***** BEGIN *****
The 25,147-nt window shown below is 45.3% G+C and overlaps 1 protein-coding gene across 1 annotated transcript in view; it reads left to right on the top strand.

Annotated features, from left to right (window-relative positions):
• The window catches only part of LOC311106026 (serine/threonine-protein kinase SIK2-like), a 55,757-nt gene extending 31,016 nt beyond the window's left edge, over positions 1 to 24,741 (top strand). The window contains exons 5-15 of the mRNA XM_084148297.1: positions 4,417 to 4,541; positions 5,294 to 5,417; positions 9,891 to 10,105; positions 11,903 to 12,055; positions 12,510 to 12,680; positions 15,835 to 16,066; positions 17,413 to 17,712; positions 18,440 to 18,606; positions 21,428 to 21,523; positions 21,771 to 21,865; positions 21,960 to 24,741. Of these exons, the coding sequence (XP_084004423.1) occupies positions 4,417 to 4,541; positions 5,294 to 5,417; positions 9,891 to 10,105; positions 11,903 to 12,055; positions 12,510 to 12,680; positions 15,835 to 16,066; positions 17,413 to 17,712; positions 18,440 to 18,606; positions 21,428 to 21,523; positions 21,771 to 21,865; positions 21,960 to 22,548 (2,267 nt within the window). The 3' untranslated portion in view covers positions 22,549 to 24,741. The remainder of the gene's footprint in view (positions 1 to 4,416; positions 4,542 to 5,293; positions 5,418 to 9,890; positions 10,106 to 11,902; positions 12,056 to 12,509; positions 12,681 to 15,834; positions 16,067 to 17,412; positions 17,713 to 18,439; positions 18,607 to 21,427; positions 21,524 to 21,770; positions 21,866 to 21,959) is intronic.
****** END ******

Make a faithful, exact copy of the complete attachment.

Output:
The 25,147-nt window shown below is 45.3% G+C and overlaps 1 protein-coding gene across 1 annotated transcript in view; it reads left to right on the top strand.

Annotated features, from left to right (window-relative positions):
• The window catches only part of LOC311106026 (serine/threonine-protein kinase SIK2-like), a 55,757-nt gene extending 31,016 nt beyond the window's left edge, over positions 1 to 24,741 (top strand). The window contains exons 5-15 of the mRNA XM_084148297.1: positions 4,417 to 4,541; positions 5,294 to 5,417; positions 9,891 to 10,105; positions 11,903 to 12,055; positions 12,510 to 12,680; positions 15,835 to 16,066; positions 17,413 to 17,712; positions 18,440 to 18,606; positions 21,428 to 21,523; positions 21,771 to 21,865; positions 21,960 to 24,741. Of these exons, the coding sequence (XP_084004423.1) occupies positions 4,417 to 4,541; positions 5,294 to 5,417; positions 9,891 to 10,105; positions 11,903 to 12,055; positions 12,510 to 12,680; positions 15,835 to 16,066; positions 17,413 to 17,712; positions 18,440 to 18,606; positions 21,428 to 21,523; positions 21,771 to 21,865; positions 21,960 to 22,548 (2,267 nt within the window). The 3' untranslated portion in view covers positions 22,549 to 24,741. The remainder of the gene's footprint in view (positions 1 to 4,416; positions 4,542 to 5,293; positions 5,418 to 9,890; positions 10,106 to 11,902; positions 12,056 to 12,509; positions 12,681 to 15,834; positions 16,067 to 17,412; positions 17,713 to 18,439; positions 18,607 to 21,427; positions 21,524 to 21,770; positions 21,866 to 21,959) is intronic.